In the ceiling of an office building in northwest Oklahoma City, bees had swarmed and formed a hive. Thousands of bees were getting into offices.
Bee handler Wendell Scott, 63, was called to get the bees out.
Scott found a honeycomb and bee eggs in the eaves of the roof. He usually tries to remove beehives by hand, leaving the bees unharmed, but in this case, he couldn't get to the bees without doing too much damage to the building, so he had to call a licensed exterminator.
This was just one of many swarms that have been keeping bee handlers busy this year in Oklahoma.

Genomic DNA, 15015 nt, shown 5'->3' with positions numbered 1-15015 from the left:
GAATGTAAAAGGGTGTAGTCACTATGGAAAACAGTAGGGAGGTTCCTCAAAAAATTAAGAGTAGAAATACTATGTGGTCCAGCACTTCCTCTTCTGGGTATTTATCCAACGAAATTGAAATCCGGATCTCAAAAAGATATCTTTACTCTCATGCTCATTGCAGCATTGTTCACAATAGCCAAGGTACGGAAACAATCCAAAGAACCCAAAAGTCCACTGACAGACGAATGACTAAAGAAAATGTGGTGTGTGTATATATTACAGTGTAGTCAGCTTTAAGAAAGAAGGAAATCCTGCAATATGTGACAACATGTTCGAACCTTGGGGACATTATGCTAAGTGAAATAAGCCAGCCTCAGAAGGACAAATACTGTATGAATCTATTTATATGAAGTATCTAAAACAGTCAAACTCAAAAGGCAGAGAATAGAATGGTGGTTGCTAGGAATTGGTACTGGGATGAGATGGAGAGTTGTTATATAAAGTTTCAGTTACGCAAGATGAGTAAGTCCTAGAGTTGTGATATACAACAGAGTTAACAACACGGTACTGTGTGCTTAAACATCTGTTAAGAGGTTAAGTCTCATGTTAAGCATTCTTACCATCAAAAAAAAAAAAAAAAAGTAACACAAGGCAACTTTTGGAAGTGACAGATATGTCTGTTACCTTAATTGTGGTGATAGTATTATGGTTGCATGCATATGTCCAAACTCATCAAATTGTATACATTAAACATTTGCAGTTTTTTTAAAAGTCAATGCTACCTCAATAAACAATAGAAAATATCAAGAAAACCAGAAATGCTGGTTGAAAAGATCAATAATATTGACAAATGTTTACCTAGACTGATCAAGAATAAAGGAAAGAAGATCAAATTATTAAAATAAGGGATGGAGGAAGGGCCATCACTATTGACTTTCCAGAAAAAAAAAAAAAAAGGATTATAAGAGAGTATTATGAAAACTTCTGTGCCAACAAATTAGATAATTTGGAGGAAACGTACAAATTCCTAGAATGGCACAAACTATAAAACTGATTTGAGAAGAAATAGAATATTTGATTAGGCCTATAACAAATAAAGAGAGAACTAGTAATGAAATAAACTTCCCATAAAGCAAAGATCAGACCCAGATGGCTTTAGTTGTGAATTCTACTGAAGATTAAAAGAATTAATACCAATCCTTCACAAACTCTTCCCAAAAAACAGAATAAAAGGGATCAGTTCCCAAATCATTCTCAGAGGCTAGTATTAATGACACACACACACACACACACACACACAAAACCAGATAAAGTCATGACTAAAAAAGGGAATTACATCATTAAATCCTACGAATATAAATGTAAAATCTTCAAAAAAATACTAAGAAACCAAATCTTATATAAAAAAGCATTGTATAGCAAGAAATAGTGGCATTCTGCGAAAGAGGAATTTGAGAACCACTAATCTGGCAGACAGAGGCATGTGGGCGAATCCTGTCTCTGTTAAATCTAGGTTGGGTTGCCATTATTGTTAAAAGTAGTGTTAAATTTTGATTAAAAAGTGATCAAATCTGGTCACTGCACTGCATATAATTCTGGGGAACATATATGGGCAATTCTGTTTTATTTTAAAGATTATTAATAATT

Bees are back
The bee population took a dive in 2011 due to the drought and lack of flowers and other plants. But with more rainfall this year, the bees are coming back, said Don Molnar, apiary specialist with the state Agriculture, Food and Forestry Department.
Bees don't just produce honey; they pollinate crops.
It's estimated that every third bite of food a person takes in the United States is made possible by honey bees and other pollinators, he said.
In recent years, something has been wiping out bee colonies across the country, Molnar said. The cause remains under investigation. It could have been from pesticides, fungus, virus or bacteria — or a combination. But bee populations dwindled.
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